The emergence of documents which are considered to be the letters of Christ’s family indicates that he was not a divine being.
Letters which have emerged seemingly written by his own family and those closest too him in the few years after Christ’s death – which many scholars agree was in the early 30s AD – paint Jesus as a mortal.
It is widely accepted that Jesus had several younger siblings.
The Gospel of Mark and The Gospel of Matthew both state that Jesus had four brothers – James, Joses (or Joseph), Jude (or Judas – but not THAT Judas) and Simon, while both books also claim that he had several unnamed sisters.
However, the letters written by James and Jude both fail to state that Jesus was divine or the Son of God.
In the original Book of James, which is believed to have been written in the first century making it one of the oldest Christian texts, it describes Jesus as his followers’ “master”, but there is no mention of divinity.
There is not even a mention that Jesus was crucified – one of the cornerstones of the Christian faith.
In a Dr Robert Beckford documentary called ‘The Secret of Jesus’, James Tabor, a Professor in the Department of Religious Studies at the University of North Carolina, says that the letters from James, the younger brother of Jesus, blow Christianity wide open.
He said: “The thing about the Book of James, it’s the teachings of Jesus, not the teachings about Jesus. James passes on what he got from his brother – you could say it has no theology.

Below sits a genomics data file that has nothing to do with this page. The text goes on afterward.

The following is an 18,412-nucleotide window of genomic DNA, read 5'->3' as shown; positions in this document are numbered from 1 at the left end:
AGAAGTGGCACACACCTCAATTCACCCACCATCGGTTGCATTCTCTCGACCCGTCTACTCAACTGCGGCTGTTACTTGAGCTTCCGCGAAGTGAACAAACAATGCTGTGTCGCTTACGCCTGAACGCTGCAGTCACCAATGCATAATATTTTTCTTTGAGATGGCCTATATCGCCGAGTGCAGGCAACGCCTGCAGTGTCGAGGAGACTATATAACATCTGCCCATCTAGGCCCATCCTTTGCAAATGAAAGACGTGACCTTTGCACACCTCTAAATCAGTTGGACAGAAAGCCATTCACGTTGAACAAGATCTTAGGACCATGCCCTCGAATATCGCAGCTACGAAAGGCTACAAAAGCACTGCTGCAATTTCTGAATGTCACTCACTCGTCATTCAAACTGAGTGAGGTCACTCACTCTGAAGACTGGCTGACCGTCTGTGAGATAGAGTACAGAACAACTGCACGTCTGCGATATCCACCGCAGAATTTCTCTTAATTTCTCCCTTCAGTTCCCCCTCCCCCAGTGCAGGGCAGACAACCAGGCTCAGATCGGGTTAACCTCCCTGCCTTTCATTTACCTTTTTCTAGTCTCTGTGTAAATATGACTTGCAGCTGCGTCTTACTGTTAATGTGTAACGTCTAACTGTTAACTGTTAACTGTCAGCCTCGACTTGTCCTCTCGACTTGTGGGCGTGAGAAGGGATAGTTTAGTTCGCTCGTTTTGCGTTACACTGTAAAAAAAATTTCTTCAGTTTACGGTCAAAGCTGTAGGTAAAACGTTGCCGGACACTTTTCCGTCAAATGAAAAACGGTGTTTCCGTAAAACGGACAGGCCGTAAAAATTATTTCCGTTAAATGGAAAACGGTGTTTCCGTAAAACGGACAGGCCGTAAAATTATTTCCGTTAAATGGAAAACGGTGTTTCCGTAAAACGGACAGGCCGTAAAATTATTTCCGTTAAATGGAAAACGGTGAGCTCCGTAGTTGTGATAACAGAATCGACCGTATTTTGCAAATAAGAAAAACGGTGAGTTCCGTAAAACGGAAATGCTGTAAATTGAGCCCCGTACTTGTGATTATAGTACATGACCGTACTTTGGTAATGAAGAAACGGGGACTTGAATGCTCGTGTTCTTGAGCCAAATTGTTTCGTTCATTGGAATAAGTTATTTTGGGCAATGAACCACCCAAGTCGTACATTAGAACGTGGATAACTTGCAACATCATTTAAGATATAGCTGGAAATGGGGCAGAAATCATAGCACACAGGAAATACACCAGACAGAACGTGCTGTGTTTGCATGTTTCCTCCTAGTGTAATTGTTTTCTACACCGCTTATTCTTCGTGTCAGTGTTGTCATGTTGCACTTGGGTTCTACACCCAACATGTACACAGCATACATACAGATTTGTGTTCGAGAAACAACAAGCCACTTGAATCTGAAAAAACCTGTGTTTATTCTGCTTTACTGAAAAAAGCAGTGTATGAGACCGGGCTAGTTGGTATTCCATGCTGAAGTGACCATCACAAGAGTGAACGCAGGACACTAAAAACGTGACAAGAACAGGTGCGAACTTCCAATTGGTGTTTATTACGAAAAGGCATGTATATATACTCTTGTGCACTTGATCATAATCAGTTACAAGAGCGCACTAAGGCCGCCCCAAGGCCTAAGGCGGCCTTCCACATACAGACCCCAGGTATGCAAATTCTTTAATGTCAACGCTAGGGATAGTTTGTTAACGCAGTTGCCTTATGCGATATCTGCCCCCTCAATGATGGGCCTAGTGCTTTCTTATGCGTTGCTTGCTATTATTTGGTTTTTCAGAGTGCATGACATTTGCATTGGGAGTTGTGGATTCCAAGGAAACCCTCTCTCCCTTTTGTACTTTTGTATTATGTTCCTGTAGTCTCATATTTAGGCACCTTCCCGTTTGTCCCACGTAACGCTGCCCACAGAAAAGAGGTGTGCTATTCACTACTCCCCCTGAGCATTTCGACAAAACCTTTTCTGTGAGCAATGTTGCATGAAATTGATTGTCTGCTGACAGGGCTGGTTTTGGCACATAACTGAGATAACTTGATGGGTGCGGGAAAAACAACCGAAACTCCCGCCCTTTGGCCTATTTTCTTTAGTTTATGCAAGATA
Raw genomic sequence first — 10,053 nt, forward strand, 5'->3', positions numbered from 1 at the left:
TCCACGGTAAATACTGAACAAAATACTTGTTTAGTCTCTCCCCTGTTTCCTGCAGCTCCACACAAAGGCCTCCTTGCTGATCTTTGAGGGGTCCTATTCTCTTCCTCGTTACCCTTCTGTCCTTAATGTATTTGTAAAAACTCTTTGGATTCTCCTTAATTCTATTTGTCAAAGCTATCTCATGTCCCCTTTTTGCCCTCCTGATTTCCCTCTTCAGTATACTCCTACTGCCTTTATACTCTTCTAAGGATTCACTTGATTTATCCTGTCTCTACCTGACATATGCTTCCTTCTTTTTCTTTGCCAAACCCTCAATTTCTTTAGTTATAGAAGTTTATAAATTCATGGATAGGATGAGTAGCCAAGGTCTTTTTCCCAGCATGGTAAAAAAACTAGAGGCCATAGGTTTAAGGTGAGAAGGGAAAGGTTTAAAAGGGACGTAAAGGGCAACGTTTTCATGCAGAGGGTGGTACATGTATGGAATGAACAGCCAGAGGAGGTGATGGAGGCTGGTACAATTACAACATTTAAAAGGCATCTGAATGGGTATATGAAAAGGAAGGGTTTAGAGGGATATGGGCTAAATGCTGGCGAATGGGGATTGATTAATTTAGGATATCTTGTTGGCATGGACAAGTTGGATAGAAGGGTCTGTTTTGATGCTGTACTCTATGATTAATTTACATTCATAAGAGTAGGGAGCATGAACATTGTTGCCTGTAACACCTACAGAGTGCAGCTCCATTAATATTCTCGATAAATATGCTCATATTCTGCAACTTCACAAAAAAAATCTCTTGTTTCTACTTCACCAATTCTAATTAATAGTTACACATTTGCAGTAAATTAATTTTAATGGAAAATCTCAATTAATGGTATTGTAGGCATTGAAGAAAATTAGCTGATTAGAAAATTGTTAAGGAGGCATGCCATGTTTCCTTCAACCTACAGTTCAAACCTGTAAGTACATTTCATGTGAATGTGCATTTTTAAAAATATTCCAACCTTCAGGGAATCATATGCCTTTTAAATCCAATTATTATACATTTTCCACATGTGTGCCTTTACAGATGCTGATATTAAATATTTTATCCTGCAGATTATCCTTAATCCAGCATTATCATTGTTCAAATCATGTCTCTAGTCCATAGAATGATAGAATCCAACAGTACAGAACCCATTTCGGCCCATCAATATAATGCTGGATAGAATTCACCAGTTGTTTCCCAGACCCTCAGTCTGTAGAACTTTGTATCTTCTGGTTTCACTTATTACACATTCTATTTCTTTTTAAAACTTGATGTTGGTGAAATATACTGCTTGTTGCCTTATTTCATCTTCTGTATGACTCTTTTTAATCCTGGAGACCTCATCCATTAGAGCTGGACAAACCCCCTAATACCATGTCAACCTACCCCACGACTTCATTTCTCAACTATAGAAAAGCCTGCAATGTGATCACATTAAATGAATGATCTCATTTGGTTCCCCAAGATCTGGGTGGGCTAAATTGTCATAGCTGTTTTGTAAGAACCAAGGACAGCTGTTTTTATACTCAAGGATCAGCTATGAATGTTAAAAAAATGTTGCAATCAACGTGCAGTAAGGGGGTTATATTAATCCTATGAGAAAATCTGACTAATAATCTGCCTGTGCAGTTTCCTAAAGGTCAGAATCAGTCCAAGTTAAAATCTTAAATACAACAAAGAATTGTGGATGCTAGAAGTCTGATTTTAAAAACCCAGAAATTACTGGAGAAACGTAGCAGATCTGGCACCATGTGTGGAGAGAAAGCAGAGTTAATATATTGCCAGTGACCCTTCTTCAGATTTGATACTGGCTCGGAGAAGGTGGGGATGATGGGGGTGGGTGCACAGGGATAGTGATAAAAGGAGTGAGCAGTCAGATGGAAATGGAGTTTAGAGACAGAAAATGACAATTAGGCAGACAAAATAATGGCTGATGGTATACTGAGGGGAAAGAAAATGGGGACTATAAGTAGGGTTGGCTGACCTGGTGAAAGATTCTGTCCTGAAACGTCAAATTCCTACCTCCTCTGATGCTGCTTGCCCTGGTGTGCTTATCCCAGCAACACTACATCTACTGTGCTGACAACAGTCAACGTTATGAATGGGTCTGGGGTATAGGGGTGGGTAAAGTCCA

“Doesn’t mention the cross of Christ, doesn’t mention the blood of Jesus, doesn’t mention forgiving sins through believing in the Lord – nothing like that.”
One of the earliest Christian books – The Didache or The Teachings of the Twelve Apostles – which was written when Christ’s surviving family were still alive in the first century AD, also seems to paint Jesus as a human, and recommends people follow his teachings, rather than the man himself.
In the Didache, there is again no reference to the virgin birth, the resurrection, and most significantly of Jesus as God, but rather as his servant.
The ancient book also details early Communion where there is no detail of bread and wine being the blood and body of Christ.
The early Christian church hid these books for centuries in order to push a different story of Christ.
However, one seems to have slipped through.
In The Bible, a letter from Jude, another of Christ’s brothers, seems to show that the people who personally knew Jesus were growing tired of the followers who had jumped onto Christianity and were pushing the divine agenda.
The passage from Jude reads: “These are grumblers, malcontents, following their own sinful desires. They are loud mouth boasters flattering people to gain advantage.”
Mr Tabor added: “[Jude is] getting very worried and he’s telling the little group that will still listen to him – I think in effect he’s saying ‘don’t listen to all these new things that are coming along. You fight hard for that original faith that was delivered to us’.”